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Friday, 05 August 2011 00:08

Faithful Daughters of Charity

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Sister Rosalie Griffin and Sister Val Cullen both entered the Daughters of Charity in 1950.  During their 60 years as Religious they have given their hearts and lives to God and to some of the poorest people in various parts of Australia and New Zealand.

Both women experienced the loss of their mother at an early age. Queensland-born Sister Rosalie was only 11 days old when her mother died. For Sister Val, who hails from Beckom, about 80 km east of Griffith in NSW, her mother died when she was 12.  Soon after, Val went to boarding school in Goulburn where she was educated by the Sisters of St Joseph. Aged 10 Rosalie also went to boarding school.

After finishing school, Val got a job in Sydney. She lived in the parish of St Francis Xavier, Lavender Bay where she came under the influence of the Jesuits. As she took part in parish and social activities, Val slowly became conscious she was being called to Religious life. She searched for a community that served the poor and eventually found the Daughters of Charity, where she began her life of service and love.

Inspired by a close friend who joined a religious order, Rosalie contemplated making a similar choice. As President of the Sodality of the Children of Mary in Bundaberg, she came into contact with Sister Patricia Lyons, an Irish Daughter of Charity. Through correspondence with Sister Patricia, Rosalie was led by God to the Daughters of Charity.

Over the past 60 years both women have played a vital role in a variety of ministries working with children with intellectual disabilities, homeless people, single pregnant women and older people living in aged care.

In her early years, Sister Rosalie cared for young boys in the Croagh Patrick Home for Boys in Orange. This work appealed to her sensitive heart knowing as she did how difficult it is to grow up away from one's parents. After working for some time in Orange, Rosalie moved to Sydney where the homeless poor of the CBD found in her a great friend, as she turned up regularly on the St Vincent de Paul Night Patrol van with a hot and nourishing meal.

Later Rosalie transferred to St Joseph's Home for the Aged in Sandgate, NSW where she spent 25 years working as a nurse's aide.  In this role she was among the first of the Sisters in the Order to undertake training in a new approach to rehabilitation of ageing people being introduced by the Department of Health.

Sister Val spent her initial years in Marillac, Brighton East in Melbourne where the Daughters of Charity had a residential care facility for children with an intellectual disability. Later on Val was transferred to Fullerton in South Australia where the Sisters had units and support services for young, single women preparing for the birth of their child. Val fondly remembers a young mother who, feeling she could not raise her child, went off four times to sign the adoption papers and four times she came home in tears to Val's listening heart. "I cannot do it", the young mother cried as she was supported by the compassion of Val and the Sisters.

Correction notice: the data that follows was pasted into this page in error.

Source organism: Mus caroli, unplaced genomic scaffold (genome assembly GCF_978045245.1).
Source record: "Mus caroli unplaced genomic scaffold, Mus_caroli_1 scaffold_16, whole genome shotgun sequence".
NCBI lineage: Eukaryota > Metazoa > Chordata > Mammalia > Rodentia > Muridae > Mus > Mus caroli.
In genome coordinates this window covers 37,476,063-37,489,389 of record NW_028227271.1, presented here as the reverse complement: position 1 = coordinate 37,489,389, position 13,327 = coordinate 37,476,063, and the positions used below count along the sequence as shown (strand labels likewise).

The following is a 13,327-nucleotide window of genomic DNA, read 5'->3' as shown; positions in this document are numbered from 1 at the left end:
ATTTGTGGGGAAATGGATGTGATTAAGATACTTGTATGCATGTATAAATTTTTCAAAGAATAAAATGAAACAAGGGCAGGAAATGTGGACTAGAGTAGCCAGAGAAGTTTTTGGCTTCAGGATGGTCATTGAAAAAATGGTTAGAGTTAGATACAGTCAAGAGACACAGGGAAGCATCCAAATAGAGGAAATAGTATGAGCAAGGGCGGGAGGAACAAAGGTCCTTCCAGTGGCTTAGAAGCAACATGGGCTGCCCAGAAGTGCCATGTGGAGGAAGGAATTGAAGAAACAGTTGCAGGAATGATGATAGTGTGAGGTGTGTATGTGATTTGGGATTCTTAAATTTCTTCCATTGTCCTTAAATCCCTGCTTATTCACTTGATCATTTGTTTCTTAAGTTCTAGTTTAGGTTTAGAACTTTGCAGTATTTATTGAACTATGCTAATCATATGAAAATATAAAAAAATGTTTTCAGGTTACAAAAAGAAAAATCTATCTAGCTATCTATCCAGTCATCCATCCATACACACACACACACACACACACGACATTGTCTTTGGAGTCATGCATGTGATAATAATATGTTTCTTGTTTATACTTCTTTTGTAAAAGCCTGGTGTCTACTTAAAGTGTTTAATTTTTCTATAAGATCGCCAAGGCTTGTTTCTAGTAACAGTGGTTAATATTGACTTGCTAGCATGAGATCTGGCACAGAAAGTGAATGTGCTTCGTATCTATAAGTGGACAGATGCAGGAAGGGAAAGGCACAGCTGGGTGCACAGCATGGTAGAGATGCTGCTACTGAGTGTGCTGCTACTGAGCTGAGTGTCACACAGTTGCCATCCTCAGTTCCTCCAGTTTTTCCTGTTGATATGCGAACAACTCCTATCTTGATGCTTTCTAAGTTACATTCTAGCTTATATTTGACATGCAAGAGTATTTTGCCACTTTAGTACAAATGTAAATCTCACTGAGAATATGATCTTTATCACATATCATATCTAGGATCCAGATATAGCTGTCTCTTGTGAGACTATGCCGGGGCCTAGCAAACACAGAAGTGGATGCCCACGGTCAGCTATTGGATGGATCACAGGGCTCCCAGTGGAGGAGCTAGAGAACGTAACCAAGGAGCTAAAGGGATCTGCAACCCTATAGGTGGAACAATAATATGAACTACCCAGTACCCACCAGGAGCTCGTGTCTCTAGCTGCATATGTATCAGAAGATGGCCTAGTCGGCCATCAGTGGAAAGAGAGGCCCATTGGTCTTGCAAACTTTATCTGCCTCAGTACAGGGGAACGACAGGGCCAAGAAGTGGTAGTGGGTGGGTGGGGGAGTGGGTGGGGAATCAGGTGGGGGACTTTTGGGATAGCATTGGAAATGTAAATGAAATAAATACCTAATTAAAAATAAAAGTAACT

Sister Val sums up her life's journey in the community of the Daughters of Charity as "falling head-over-heels in love with God". As she ponders her life in the order she sometimes finds herself wondering, "Why me, God?" "Why am I chosen?"

For Rosalie, joining the Daughters of Charity meant leaving behind her beloved Queensland where she felt there was "much more friendliness and mateship".

On her rare visits to Sydney, she found that NSW residents were just a "little stiff and proper" until one day Sister Val burst into her life when they met up at St Joseph's.

"That changed everything for me and I realised that people down here can also be friendly, welcoming and joyous," says Rosalie.

Both Sisters are now retired but use every opportunity for small acts of service. No longer driving, Val welcomes occasions to give a listening ear to a fellow traveller on public transport allowing her to continue her ministry.
"We are very proud of Sister Rosalie and Sister Val and the witness they have given to so many by their lives of dedicated service," says Sister Marie Cantwell.

"What a privilege for us to know and live beside two such faithful Daughters of Charity."

The Diamond Jubilees of Sister Rosalie and Sister Val were celebrated in August and September respectively with Eucharist offered by Provincial Director Father Kevin Canty SM at St Catherine's Chapel where the Sisters live at Marsfield in Sydney. Following Mass, Sisters, friends and relatives gathered with the Jubilarians to share some wonderful moments at Elizabeth House, Marsfield.

Pathways October 2010


Have your say...

 
"What a joy to see two women with such happy faces after 60 years of commitment. Congratulations Rosalie and Val. May you continue to be blessed!"
  - Pauline, 26-10-2010

"I worked at St. Joseph's at Sandgate from 1974 to 1977 and loved every minute of it and felt very privileged to study and work with these wonderful Sisters."
  - Pam Tobin, 26-10-2010

"It is beautiful to see your lovely faces, I think that once a daughter of Charity always one, the spirit of St Vincent lives on within us, I never forget those gone to their resting place. "
  - Kathleen, 15-01-2011

"It is beautiful to see these 2 Sisters faces once again, even us who left the community the spirit of St Vincent lives on within us, in other words once a Daughter of Charity always one. "
  - Kathleen, 15-01-2011